Trafficking of infused bone marrow cells in the lung after endotoxin-induced lung injury

To determine the homing of whole bone marrow cells to the lung in response to endotoxin, BMCs were labeled with a fluorescent membrane dye, PKH26. Fifteen minutes after adding endotoxin to the reservoir, 100 × 106 labeled cells were added to the reservoir and the cell traffic was followed by collecting 0.5 ml blood samples from the pulmonary vein and pulmonary artery every 5 minutes until the end of the experiment. We detected few PKH labeled cells in histological sections from lungs (Figure 2A); however, a substantial number of labeled cells were detected by FACS analysis in the peripheral blood. Figure 2B shows higher numbers of labeled cells in afferent than in efferent circulation of the lungs during the early time points which is consistent with the retention of the cells in the lung after injury that has been observed in other animal models.

thumbnailFigure 2. Infused autologous bone marrow nuclear cells are retained in the lungs after endotoxin-induced acute lung injury. To differentiate infused from endogenous cells, isolated cells were surface stained with PKH. To detected engrafted cells in the lung, a sample of lung tissue was collected at the end of the experiment and frozen in Tissue-Tek solution. A. Persistent localization of PKH staining bone marrow cells (red) in the lung following endotoxemia in the swine liver-lung perfused preparation (blue = nuclei). B. To demonstrate trapping of the cells in the lung, 0.5 cc blood sample was collected every 5 minutes from the pulmonary vein and artery, and analyzed by FACS. On B, there is a quantification of the percentage of PKH+ cells collected from blood before and after the lung. FACS, fluorescence-assisted cell sorting.

BMCs infusion protects against endotoxin-induced pulmonary hypertension and hypoxemia

Figure 3A shows attenuation of endotoxin-induced pulmonary hypertension by the infusion of freshly isolated autologous BMCs. Similarly, statistically significant diminution of the pulmonary vascular resistance response to endotoxin was observed when the subpopulations of non-hematopoietic CD45(-) bone marrow cells or swine CD45 negative adherent allogeneic bone marrow cells (cultured CD45neg) were administered. Neither buffy coat nor hematopoietic CD45(+) cells affected the endotoxin-induced pulmonary hypertension significantly (Figure 3B).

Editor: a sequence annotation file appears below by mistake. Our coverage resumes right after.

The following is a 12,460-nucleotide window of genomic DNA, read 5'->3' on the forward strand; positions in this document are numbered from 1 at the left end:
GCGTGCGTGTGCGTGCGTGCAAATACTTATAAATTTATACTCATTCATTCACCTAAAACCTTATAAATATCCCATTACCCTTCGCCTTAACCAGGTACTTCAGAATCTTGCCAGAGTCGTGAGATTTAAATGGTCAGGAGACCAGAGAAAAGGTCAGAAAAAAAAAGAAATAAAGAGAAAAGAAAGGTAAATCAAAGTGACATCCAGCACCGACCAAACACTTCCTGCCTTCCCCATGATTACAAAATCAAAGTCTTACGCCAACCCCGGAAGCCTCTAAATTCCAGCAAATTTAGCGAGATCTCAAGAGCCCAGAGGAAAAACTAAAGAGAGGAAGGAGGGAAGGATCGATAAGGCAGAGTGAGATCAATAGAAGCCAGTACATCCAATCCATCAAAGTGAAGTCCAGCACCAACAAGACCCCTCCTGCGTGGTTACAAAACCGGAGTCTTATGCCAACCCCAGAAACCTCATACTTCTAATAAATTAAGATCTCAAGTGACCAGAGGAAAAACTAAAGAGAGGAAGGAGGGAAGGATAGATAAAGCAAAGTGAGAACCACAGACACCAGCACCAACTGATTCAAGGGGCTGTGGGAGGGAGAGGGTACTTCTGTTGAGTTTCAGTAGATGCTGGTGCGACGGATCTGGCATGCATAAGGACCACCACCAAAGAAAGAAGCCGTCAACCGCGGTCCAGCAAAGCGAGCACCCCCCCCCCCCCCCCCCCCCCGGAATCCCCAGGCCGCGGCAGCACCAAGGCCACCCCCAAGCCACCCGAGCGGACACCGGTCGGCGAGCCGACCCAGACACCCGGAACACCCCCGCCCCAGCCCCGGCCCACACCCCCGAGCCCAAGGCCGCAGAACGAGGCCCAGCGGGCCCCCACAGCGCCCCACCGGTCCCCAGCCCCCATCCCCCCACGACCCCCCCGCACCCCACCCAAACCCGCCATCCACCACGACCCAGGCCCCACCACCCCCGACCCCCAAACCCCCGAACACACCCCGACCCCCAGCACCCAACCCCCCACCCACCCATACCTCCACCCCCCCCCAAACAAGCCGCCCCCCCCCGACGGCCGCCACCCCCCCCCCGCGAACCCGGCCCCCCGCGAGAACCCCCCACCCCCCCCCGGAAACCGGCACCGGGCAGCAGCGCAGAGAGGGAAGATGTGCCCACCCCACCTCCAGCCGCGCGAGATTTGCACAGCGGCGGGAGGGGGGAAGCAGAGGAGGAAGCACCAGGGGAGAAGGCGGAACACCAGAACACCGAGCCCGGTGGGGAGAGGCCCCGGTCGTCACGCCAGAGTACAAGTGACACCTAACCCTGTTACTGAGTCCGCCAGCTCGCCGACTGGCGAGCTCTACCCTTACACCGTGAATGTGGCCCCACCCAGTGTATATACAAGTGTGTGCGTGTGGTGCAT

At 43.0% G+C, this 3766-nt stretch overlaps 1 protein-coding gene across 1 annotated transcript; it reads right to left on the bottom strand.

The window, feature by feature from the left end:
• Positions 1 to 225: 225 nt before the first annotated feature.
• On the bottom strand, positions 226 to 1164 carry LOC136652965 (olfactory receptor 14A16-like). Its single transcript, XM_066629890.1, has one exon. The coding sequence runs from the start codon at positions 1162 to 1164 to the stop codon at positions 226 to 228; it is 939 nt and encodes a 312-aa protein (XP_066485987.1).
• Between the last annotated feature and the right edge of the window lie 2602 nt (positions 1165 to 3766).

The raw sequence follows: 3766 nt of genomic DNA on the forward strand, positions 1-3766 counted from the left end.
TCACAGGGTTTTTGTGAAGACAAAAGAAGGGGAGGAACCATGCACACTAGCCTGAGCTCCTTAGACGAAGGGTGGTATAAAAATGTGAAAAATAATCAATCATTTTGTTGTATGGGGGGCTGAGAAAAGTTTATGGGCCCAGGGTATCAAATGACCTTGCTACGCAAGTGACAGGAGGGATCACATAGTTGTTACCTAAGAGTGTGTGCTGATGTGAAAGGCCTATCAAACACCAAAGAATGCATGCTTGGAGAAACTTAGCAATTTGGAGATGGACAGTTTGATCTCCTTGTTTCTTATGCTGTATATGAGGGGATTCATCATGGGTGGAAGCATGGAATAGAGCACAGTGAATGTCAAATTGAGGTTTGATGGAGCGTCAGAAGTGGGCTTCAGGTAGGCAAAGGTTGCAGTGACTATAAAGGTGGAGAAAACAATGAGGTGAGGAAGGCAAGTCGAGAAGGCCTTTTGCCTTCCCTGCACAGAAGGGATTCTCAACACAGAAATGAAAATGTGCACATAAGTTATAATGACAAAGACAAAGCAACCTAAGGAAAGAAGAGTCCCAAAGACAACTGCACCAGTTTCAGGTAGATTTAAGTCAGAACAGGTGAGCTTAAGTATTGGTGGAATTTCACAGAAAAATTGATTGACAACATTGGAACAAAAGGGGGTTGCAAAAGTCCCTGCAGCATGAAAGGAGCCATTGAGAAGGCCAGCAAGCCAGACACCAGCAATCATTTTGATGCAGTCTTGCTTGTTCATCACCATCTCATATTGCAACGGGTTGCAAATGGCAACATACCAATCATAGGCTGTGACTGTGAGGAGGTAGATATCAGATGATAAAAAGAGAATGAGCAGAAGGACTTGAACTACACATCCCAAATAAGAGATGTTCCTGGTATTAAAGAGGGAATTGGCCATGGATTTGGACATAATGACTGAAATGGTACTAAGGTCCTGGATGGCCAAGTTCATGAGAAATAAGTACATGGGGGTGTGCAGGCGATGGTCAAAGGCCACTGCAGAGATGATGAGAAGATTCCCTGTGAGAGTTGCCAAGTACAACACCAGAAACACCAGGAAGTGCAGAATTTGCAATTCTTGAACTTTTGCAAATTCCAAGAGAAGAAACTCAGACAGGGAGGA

thumbnailFigure 3. Freshly isolated bone marrow nuclear cells moderated the increase in pulmonary vascular resistance induced by endotoxin. A. Comparison of effects of the fresh bone marrow cells and the blood buffy coat cells on the pulmonary vascular resistance response. B. Endotoxin-induced PVR rapidly recovered in preparations in which CD45(-) and cultured CD45neg cells were included but persisted in the presence of CD45(+). (n = 6 in each group, **P <0.01). PVR, pulmonary vascular resistance.

Systemic administration of endotoxin also resulted in arterial hypoxemia. Those values are shown over the course of the endotoxin reaction in Figure 4. Arterial hypoxemia following endotoxin was attenuated significantly by administration of either total autologous BMCs, non-hematopoietic CD45(-) cells or swine cultured CD45neg cells. Some average effect was also seen with either buffy coat or CD45 (+) cells, but these were not significantly different from endotoxin alone.

thumbnailFigure 4. Changes of blood oxygenation are abrogated by the infusion of bone marrow derived cells. A. Change from baseline perfusate oxygen tension expressed in mmHg (means ± SE) in six experimental groups over the two-hour experimental period. Perfusate blood pO2 was measured with a blood gas analyzer. From the infused cell, buffy coat and CD45(+) have the weakest protective effect compared to total BMCs and cultured CD45neg cells. Statistical analysis was done by 2-way ANOVA and Tukey-Kramer for post hoc test. ANOVA, analysis of variance.

Infusion of fresh autologous BMC decreased endotoxemia-induced lung edema

As we have reported previously, endotoxin causes a large and significant increase in lung water content [24-30]. Lung wet to dry weight ratios in the experiments reported here are shown in Figure 5. For reference, as has been published by our group, average values in control experiments are approximately 7 [23]. Endotoxin caused pulmonary edema that was significantly attenuated by the infusion of autologous BMCs and swine cultured CD45neg. The lung wet-to-dry weight ratios were not significantly different from the endotoxin group in groups receiving either the subpopulations of CD45(+), CD45(-) or buffy coat.

thumbnailFigure 5. Infusion of BMC reduces pulmonary edema induced by systemic administration of endotoxin. As a control lung fibroblasts and buffy coat were added instead of BMC. CD45 (-) cells significantly reduced but did not prevent pulmonary edema induced by endotoxin (n = 4 to 5 in each group, P <0.05. **). BMC, bone marrow nuclear cells.